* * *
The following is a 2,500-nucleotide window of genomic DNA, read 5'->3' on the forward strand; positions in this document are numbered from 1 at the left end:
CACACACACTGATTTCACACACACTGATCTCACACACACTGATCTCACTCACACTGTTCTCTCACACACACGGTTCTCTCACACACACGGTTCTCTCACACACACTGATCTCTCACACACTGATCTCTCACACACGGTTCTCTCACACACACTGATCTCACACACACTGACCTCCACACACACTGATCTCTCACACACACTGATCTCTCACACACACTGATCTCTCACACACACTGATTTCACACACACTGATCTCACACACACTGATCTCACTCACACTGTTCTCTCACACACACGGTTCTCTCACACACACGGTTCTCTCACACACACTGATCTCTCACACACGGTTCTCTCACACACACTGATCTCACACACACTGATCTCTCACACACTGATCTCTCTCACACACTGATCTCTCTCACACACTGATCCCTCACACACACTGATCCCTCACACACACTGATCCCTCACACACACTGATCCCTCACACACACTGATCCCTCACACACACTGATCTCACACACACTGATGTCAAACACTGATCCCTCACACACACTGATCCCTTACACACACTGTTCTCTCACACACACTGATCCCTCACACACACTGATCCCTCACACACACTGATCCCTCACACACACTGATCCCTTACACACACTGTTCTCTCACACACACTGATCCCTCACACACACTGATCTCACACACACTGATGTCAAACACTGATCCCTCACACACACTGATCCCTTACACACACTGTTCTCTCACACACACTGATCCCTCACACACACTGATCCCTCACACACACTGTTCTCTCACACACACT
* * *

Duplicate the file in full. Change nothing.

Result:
The following is a 2,500-nucleotide window of genomic DNA, read 5'->3' on the forward strand; positions in this document are numbered from 1 at the left end:
CACACACACTGATTTCACACACACTGATCTCACACACACTGATCTCACTCACACTGTTCTCTCACACACACGGTTCTCTCACACACACGGTTCTCTCACACACACTGATCTCTCACACACTGATCTCTCACACACGGTTCTCTCACACACACTGATCTCACACACACTGACCTCCACACACACTGATCTCTCACACACACTGATCTCTCACACACACTGATCTCTCACACACACTGATTTCACACACACTGATCTCACACACACTGATCTCACTCACACTGTTCTCTCACACACACGGTTCTCTCACACACACGGTTCTCTCACACACACTGATCTCTCACACACGGTTCTCTCACACACACTGATCTCACACACACTGATCTCTCACACACTGATCTCTCTCACACACTGATCTCTCTCACACACTGATCCCTCACACACACTGATCCCTCACACACACTGATCCCTCACACACACTGATCCCTCACACACACTGATCCCTCACACACACTGATCTCACACACACTGATGTCAAACACTGATCCCTCACACACACTGATCCCTTACACACACTGTTCTCTCACACACACTGATCCCTCACACACACTGATCCCTCACACACACTGATCCCTCACACACACTGATCCCTTACACACACTGTTCTCTCACACACACTGATCCCTCACACACACTGATCTCACACACACTGATGTCAAACACTGATCCCTCACACACACTGATCCCTTACACACACTGTTCTCTCACACACACTGATCCCTCACACACACTGATCCCTCACACACACTGTTCTCTCACACACACT